How much salary do you need to earn in order to afford the principal, interest, tax and insurance payments on a median-priced home in your metro area?
For our calculations, HSH.com uses the National Association of Realtors’ 2017 third-quarter data for median-home prices, national mortgage rate data derived from weekly surveys by Freddie Mac and the Mortgage Bankers Association of America for 30-year, fixed rate mortgages and available property tax and homeowners insurance costs to determine the annual salary it takes to afford the base cost of owning a home (principal, interest, property tax and homeowner’s insurance, or PITI) in the nation’s 50 largest metropolitan areas.
We used standard 28 percent “front-end” debt ratios and a 20 percent down payment subtracted from the NAR’s median-home-price data to arrive at our figures. We’ve incorporated available information on property taxes and homeowner’s insurance costs to more accurately reflect the income needed in a given market.
The housing market continues to suffer from a combination of limited inventory and rising prices. Amid still-modest income gains, the combination continues to retard sales growth, and there are few signs that the situation will get better quickly or soon. As well, with potential changes afoot for tax deductions for both mortgage interest and capital gains on the sale of a home some housing markets could face additional challenges, too.
In the release that accompanied the quarterly report on metropolitan area home prices, NAR Chief Economist Lawrence Yun didn’t find much to be optimistic about, noting “Unfortunately, the pace of new listings were unable to replace what was quickly sold. Home shoppers had little to choose from, and many had out outbid others in order to close on a home. The end result was a slow down in sales from earlier in the year, steadfast price growth and weakening affordability conditions.”
Yun also added that “While there was some moderation in price appreciation last quarter, home prices still far exceed incomes in several parts of the country…”
A lack of affordable housing isn’t without impact on the economy. “Affordability pressures are frustratingly occurring in places where jobs are plentiful and incomes are rising,” Yun said. “Without a significant boost in new and existing inventory to alleviate price growth, job creation could slow in high-cost areas in upcoming years if residents begin exiling to more affordable parts of the country,” Yun said.
Existing home sales remain steady but without much traction. The annualized pace for sales in the third quarter of 2017 was 5.39 million, but a shade higher than last year’s 5.38 million. Sales began this year with a relatively upbeat pace of 5.26 million in the first quarter but have since decelerated.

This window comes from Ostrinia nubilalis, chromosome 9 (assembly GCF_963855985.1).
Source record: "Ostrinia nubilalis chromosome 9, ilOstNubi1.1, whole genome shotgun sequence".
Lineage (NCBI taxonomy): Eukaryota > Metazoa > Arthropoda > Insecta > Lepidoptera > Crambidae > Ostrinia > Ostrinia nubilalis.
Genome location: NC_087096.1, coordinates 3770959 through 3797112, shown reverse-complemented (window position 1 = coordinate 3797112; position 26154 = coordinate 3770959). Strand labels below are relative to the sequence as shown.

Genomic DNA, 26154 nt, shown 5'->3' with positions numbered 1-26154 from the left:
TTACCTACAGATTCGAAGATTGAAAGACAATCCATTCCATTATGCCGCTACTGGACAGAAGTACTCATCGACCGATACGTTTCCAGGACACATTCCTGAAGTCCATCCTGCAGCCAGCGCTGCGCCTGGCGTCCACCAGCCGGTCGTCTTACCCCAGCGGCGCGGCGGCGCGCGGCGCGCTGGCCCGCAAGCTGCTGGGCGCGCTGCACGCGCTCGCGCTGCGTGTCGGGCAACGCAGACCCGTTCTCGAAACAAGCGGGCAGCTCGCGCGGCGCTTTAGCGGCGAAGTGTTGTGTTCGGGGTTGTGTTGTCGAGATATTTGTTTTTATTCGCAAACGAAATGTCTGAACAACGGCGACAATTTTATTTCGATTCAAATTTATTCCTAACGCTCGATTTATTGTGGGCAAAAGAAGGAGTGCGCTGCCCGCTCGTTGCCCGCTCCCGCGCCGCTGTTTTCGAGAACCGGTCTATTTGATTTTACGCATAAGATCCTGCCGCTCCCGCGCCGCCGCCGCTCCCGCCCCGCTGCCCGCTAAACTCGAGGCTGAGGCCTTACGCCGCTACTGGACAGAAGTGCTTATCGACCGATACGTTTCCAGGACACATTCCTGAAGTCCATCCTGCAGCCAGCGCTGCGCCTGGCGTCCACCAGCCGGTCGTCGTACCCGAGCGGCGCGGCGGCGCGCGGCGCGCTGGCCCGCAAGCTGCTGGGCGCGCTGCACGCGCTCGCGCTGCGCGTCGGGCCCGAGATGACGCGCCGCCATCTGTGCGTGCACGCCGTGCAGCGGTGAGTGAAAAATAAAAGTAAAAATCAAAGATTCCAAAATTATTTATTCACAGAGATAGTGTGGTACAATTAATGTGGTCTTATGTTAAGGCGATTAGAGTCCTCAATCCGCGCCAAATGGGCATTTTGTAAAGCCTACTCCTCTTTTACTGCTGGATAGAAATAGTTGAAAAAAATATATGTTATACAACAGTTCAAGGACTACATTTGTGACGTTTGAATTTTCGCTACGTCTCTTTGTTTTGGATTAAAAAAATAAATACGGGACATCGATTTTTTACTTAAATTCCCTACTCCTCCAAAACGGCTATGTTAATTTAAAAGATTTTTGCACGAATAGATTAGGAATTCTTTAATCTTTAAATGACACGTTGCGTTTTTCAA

Amid tight markets with little new supply, housing affordability continues to be a spreading problem. This remains the case even though the median price of homes sold in the third quarter of 2017 compared against the second quarter was actually lower in 29 of the 50 markets we reviewed. Lower quarter-to-quarter costs were most pronounced in the Virginia Beach (-6.63 percent), Nashville (-5.71 percent) and San Francisco metropolitan areas (-5.26 percent), reflecting increased sales of lower cost homes in those markets during the period relative to the second quarter.
While a majority of markets were less expensive on a quarter-to-quarter basis, that is simply not the case when we review median costs in the third quarter of this year versus the third quarter of 2016, where a year-over-year decline was seen in just one metro area, Hartford. Even then, the dip was a slight, -1.04 percent.
All other markets saw year-over-year price increase, some rather considerable.
The most expensive market in our group got even more so, as the San Jose metro area posted a 16.5 percent annual rise in the median price, followed closely by the Seattle (+13.36 percent) and Los Angeles (+10.06 percent). In fact, 34 of the 50 markets saw annual gains of over 5 percent.
As you likely know from your own income, overall wage gains continue to be muted, rising at about a 2.5 percent annual rate, so the ability of a potential homebuyer to keep up is increasingly difficult, if not impossible. Just to keep pace with rising prices, year-over-year income gains needed to be in excess of 10 percent in about one third of all metros (plus more than 9 percent in another nine).
In fact, even in Hartford (where prices managed to ease) the influence of taxes and insurances means the income needed to buy even that lower-priced median home was still some 3.56 percent higher this year than last.
Somewhat lower mortgage rates during the period helped to improve affordability, but we may not be able to count on this offset much as we move into the fourth quarter of 2017 and beyond.